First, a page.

Saturday, December 15, 2012

12/14/12 Shooting in Newtown, Connecticut

Loss of human life to mindless violence is always sad. But this latest episode at Newtown, Connecticut is especially unfortunate. Twenty school going kids were shot to death ... in their school. Those young lives were cut short even before they had had a chance to begin to understand how messed up this world is. And the ones who survived will be left to wonder the rest of their lives about this incident, and about how messed up this world is.

It is quarter past four in the morning where I am. I haven't had a wink of sleep all night. As sad as this incident is, I have had this one recurring thought - how could he pull the trigger at those kids so many times. You see, initial reports suggest that he was carrying two weapons. Both of them pistols. These were not automatic weapons where you pull the trigger and a continuous volley of bullets is spit out. He had to have pointed his gun at one kid at a time and then pull the trigger.

Another thought that has been bugging me is that he used his mother's legally owned gun to wreak this havoc. Given the incredible loss of life this may sound callous and unseemly, but may be it is time the policy makers mandated that the manufacturers incorporate biometric identification into their weapons. A la Walther PPK that Q provides to James Bond in the latest flick. Of course, it was a movie, and the technology even if already there, must still be in the nascent stages of development. In any case, a gun tied to its owner with a biometric identity check will ensure that only the rightful owner of the weapon can use it. And once electronics has made its way on to the hand held weapon, the day will not be far when each and every bullet that has been loaded into the cartridge and fired can be recorded. Wishful thinking?

Saturday, November 17, 2012

I need spider thumbs ... now

Speed typing on a handheld device is so frigging difficult, especially if one has stubby thumbs. And if one is particular about the grammar, the spellings and the syntax even for text messages, speed typing with thumbs is hell. I so wish each of my thumbs had five sub-digits of their own - projecting in and out of the thumbs when near a handheld device. Mann that would make life so easy. I'd even rock the qwerty keyboards on damn Blackberries with their tiny little keys.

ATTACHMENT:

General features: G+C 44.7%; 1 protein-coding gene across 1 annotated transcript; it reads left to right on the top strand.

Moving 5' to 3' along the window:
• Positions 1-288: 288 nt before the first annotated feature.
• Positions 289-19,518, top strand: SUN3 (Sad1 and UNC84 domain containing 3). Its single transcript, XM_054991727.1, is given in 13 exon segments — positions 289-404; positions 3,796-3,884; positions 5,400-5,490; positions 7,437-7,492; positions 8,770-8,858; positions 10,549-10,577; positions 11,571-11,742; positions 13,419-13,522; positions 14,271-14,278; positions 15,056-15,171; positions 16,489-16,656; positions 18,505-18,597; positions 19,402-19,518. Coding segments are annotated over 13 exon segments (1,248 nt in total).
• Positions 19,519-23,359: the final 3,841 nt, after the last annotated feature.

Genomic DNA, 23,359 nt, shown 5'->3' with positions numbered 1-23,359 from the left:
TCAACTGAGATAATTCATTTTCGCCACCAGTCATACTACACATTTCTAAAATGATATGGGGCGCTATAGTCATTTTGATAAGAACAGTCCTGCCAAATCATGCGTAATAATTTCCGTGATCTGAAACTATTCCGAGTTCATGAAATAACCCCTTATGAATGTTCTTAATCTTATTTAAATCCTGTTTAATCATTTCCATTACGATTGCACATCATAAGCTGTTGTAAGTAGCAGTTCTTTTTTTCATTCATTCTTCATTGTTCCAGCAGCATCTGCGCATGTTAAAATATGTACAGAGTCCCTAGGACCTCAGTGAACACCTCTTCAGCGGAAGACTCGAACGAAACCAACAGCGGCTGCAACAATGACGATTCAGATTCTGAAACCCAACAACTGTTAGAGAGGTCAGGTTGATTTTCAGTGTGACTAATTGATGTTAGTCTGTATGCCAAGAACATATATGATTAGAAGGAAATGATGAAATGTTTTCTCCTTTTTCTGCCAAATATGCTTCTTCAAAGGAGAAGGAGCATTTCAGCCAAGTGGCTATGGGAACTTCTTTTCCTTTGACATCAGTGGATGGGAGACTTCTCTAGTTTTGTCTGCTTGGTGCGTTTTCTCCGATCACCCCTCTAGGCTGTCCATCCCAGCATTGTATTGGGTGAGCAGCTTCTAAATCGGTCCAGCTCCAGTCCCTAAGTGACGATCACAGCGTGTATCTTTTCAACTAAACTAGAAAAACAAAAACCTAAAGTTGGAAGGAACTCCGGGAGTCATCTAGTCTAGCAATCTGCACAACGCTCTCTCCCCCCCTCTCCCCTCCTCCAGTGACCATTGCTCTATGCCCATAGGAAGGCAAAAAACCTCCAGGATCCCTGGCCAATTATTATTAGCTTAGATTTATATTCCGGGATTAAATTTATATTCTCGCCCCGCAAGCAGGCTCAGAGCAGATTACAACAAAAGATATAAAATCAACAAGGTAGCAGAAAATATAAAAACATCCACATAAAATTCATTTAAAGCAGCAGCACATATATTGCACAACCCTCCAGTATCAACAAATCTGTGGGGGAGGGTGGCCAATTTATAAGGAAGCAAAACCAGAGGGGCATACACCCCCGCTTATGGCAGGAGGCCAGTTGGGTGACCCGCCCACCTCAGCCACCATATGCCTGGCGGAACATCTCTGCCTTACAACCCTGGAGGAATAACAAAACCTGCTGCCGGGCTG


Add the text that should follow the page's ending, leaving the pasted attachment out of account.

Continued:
But evolution takes so damn long. It took us millions of years to get opposable thumbs. We should be glad that we have opposable thumbs. If monkeys hadn't liked to peel their bananas before eating we'd be doomed*. Its good that technology evolves way faster. Before my thumbs grow digits of their own we'll likely have devices in which typing of any kind will be rendered redundant. I wish I'd still be around to see that day.

*A question for creationsists: I wonder if it was in God's plan to give us opposable thumbs so we could type on a Blackberry, but to punish us he made them stubby. Hmmmmm. May be this is the "missing link" that you were looking for! 

Wednesday, January 25, 2012

Oh gayee, oh gayee - Superwomen a la Ludhiana

Junior is standing in the front and sucking on an ice-lolly, the slightly older one is riding pillion managing his and his younger brother's bags over either shoulder, all the while sucking on an ice-lolly. Mamma has glares on, is talking on her 'handsfree', but at times giving instructions to the two young ones sucking on their ice-lollies. She suddenly has to slowdown and even brake a little - the culprit - a vegetable vendor on his three-wheeled pull-cart who had to swerve a little to avoid getting his left rear wheel into an open manhole.

"Oye tainu redi chalani nahin aandee taan sabzee kyon vechan challeya hain?" i.e. "If you don't know how to pull a cart then why are you selling vegetables?" 
The younger one doesn't care, but the older one dares to ask, "Mummy, ehda ki matlab hoya?" i.e. "Mummy, what did that even mean?" 
"Tu chup reh, tainu kuch nahin pata" i.e. "You stay quite, you don't know anything"


With glares on talking in her 'handsfree' she is stopped at a traffic light waiting for it to turn green, suddenly, a quick flick of the wrist to turn the accelerator of the scooter, and she is gone - her chunni and stole flying, and her left thumb is on the switch of a blaring horn. Avoiding the rickshaw, sidewinding the two elderly gentlemen on their old school scooters with manual gearshifts.